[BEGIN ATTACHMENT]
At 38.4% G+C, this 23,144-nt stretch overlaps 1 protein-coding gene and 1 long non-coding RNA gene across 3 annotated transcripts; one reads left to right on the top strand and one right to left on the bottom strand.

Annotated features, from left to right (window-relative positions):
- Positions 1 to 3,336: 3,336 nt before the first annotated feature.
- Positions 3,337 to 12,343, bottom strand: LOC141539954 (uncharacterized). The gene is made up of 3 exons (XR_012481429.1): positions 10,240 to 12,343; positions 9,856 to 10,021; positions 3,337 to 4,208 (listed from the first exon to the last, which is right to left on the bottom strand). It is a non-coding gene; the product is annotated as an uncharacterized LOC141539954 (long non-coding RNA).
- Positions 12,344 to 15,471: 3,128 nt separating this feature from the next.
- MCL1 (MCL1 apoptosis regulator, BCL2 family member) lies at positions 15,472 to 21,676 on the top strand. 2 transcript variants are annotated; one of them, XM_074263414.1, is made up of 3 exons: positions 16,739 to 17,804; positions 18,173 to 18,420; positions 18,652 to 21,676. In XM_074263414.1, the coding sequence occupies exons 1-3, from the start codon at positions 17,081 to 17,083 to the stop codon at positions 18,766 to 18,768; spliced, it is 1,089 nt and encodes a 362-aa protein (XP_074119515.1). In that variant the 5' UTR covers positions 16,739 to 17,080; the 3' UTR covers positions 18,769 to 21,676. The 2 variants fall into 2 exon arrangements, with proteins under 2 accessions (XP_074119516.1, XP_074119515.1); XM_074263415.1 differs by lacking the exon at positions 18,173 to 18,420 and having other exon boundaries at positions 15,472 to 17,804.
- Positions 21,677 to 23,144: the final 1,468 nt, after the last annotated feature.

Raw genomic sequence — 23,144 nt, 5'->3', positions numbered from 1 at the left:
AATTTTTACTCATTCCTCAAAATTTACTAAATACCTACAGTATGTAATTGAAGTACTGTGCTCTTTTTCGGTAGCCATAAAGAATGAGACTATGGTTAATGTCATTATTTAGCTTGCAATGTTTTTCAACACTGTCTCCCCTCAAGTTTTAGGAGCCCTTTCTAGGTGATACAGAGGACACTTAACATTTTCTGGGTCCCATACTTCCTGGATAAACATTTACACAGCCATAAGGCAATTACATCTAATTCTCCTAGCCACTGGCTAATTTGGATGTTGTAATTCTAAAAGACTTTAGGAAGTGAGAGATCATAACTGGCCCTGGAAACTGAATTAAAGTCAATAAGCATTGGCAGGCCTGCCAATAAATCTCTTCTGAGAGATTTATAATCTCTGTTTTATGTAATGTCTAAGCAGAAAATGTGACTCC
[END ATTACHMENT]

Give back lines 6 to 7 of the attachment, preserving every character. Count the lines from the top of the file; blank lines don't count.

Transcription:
- MCL1 (MCL1 apoptosis regulator, BCL2 family member) lies at positions 15,472 to 21,676 on the top strand. 2 transcript variants are annotated; one of them, XM_074263414.1, is made up of 3 exons: positions 16,739 to 17,804; positions 18,173 to 18,420; positions 18,652 to 21,676. In XM_074263414.1, the coding sequence occupies exons 1-3, from the start codon at positions 17,081 to 17,083 to the stop codon at positions 18,766 to 18,768; spliced, it is 1,089 nt and encodes a 362-aa protein (XP_074119515.1). In that variant the 5' UTR covers positions 16,739 to 17,080; the 3' UTR covers positions 18,769 to 21,676. The 2 variants fall into 2 exon arrangements, with proteins under 2 accessions (XP_074119516.1, XP_074119515.1); XM_074263415.1 differs by lacking the exon at positions 18,173 to 18,420 and having other exon boundaries at positions 15,472 to 17,804.
- Positions 21,677 to 23,144: the final 1,468 nt, after the last annotated feature.